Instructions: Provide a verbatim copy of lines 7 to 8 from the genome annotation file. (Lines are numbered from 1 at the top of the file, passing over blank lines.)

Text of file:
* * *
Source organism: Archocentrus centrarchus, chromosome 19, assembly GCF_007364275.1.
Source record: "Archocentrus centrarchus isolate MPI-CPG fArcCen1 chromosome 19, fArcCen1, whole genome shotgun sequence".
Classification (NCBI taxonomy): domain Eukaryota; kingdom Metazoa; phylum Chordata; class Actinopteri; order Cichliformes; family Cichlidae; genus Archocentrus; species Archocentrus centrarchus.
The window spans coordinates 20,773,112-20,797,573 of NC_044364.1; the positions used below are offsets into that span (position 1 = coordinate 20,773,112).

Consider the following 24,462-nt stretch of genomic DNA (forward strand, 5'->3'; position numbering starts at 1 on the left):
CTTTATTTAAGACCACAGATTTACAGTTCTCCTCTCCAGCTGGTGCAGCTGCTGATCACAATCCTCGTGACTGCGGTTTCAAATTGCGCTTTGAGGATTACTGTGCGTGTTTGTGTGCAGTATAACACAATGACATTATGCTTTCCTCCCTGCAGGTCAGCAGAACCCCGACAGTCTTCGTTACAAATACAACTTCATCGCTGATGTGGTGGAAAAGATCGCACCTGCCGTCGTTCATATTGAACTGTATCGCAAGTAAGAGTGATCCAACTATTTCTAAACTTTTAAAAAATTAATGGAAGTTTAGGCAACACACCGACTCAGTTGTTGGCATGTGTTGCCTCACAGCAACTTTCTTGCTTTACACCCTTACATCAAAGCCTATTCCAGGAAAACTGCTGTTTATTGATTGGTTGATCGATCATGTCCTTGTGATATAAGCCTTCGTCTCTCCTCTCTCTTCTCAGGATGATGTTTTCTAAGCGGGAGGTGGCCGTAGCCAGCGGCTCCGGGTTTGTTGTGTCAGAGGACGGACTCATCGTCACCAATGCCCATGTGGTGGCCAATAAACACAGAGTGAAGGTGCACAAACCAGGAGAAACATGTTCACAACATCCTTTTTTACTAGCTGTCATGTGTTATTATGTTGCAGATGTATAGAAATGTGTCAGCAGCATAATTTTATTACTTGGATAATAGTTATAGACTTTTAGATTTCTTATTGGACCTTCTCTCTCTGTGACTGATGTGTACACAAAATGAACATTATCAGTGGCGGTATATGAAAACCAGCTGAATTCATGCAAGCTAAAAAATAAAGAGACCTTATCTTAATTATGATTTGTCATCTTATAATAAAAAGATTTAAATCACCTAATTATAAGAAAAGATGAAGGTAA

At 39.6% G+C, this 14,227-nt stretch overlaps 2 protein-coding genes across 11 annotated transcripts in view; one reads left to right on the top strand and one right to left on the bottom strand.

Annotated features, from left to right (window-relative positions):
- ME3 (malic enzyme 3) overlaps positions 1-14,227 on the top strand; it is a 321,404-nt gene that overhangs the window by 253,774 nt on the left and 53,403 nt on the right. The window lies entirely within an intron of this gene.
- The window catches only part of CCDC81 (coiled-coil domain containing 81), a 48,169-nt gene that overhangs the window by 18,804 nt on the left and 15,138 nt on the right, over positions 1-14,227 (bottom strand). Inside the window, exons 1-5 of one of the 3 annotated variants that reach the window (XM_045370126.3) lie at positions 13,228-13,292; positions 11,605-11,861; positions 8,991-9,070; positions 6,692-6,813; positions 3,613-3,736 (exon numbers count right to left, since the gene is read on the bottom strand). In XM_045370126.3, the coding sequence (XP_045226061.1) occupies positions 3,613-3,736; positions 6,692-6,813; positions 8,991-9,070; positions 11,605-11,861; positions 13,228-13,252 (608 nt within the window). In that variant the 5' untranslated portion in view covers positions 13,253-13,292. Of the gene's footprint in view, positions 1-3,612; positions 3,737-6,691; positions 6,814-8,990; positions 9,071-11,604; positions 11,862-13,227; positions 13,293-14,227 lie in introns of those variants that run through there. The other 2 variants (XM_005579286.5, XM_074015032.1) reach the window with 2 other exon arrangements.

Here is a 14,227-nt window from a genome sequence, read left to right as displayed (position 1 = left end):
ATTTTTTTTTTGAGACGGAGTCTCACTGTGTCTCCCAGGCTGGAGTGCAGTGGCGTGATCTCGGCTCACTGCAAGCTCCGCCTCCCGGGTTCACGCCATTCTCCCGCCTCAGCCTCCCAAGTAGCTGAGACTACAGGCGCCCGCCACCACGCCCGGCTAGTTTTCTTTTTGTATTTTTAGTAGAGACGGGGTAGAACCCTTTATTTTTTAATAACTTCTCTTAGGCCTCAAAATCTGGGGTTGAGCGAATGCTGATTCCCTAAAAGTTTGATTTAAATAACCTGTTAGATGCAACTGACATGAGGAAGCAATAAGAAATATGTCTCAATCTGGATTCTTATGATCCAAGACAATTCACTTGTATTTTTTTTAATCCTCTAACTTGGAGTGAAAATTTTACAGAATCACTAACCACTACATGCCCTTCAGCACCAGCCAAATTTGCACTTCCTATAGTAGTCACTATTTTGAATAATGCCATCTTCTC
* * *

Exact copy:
At 39.6% G+C, this 14,227-nt stretch overlaps 2 protein-coding genes across 11 annotated transcripts in view; one reads left to right on the top strand and one right to left on the bottom strand.

Annotated features, from left to right (window-relative positions):